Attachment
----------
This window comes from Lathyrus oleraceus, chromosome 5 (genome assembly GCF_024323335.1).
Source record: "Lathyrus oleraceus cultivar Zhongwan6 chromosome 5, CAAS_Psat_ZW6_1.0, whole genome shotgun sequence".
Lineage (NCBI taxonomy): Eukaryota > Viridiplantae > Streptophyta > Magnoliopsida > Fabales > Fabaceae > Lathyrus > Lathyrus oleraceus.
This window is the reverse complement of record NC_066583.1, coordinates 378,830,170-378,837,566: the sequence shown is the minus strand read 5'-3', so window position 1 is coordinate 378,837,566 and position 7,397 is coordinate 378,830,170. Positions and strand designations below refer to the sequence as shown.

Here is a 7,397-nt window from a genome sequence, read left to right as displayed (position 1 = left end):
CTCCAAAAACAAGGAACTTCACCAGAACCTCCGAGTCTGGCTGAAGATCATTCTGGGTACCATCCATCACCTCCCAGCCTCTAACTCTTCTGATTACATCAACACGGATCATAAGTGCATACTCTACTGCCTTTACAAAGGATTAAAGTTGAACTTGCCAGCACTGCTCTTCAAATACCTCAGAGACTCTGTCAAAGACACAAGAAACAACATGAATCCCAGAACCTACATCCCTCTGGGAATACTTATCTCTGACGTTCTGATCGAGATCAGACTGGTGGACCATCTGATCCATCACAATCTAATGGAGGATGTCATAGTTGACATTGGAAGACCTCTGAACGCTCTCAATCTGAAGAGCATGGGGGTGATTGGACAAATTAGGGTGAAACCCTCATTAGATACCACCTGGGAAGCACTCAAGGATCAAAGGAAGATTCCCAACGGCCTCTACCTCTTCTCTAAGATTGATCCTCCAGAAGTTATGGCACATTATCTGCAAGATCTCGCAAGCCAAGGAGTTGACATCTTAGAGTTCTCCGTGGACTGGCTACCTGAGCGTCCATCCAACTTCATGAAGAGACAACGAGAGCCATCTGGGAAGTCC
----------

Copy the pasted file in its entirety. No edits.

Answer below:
This window comes from Lathyrus oleraceus, chromosome 5 (genome assembly GCF_024323335.1).
Source record: "Lathyrus oleraceus cultivar Zhongwan6 chromosome 5, CAAS_Psat_ZW6_1.0, whole genome shotgun sequence".
Lineage (NCBI taxonomy): Eukaryota > Viridiplantae > Streptophyta > Magnoliopsida > Fabales > Fabaceae > Lathyrus > Lathyrus oleraceus.
This window is the reverse complement of record NC_066583.1, coordinates 378,830,170-378,837,566: the sequence shown is the minus strand read 5'-3', so window position 1 is coordinate 378,837,566 and position 7,397 is coordinate 378,830,170. Positions and strand designations below refer to the sequence as shown.

Here is a 7,397-nt window from a genome sequence, read left to right as displayed (position 1 = left end):
CTCCAAAAACAAGGAACTTCACCAGAACCTCCGAGTCTGGCTGAAGATCATTCTGGGTACCATCCATCACCTCCCAGCCTCTAACTCTTCTGATTACATCAACACGGATCATAAGTGCATACTCTACTGCCTTTACAAAGGATTAAAGTTGAACTTGCCAGCACTGCTCTTCAAATACCTCAGAGACTCTGTCAAAGACACAAGAAACAACATGAATCCCAGAACCTACATCCCTCTGGGAATACTTATCTCTGACGTTCTGATCGAGATCAGACTGGTGGACCATCTGATCCATCACAATCTAATGGAGGATGTCATAGTTGACATTGGAAGACCTCTGAACGCTCTCAATCTGAAGAGCATGGGGGTGATTGGACAAATTAGGGTGAAACCCTCATTAGATACCACCTGGGAAGCACTCAAGGATCAAAGGAAGATTCCCAACGGCCTCTACCTCTTCTCTAAGATTGATCCTCCAGAAGTTATGGCACATTATCTGCAAGATCTCGCAAGCCAAGGAGTTGACATCTTAGAGTTCTCCGTGGACTGGCTACCTGAGCGTCCATCCAACTTCATGAAGAGACAACGAGAGCCATCTGGGAAGTCC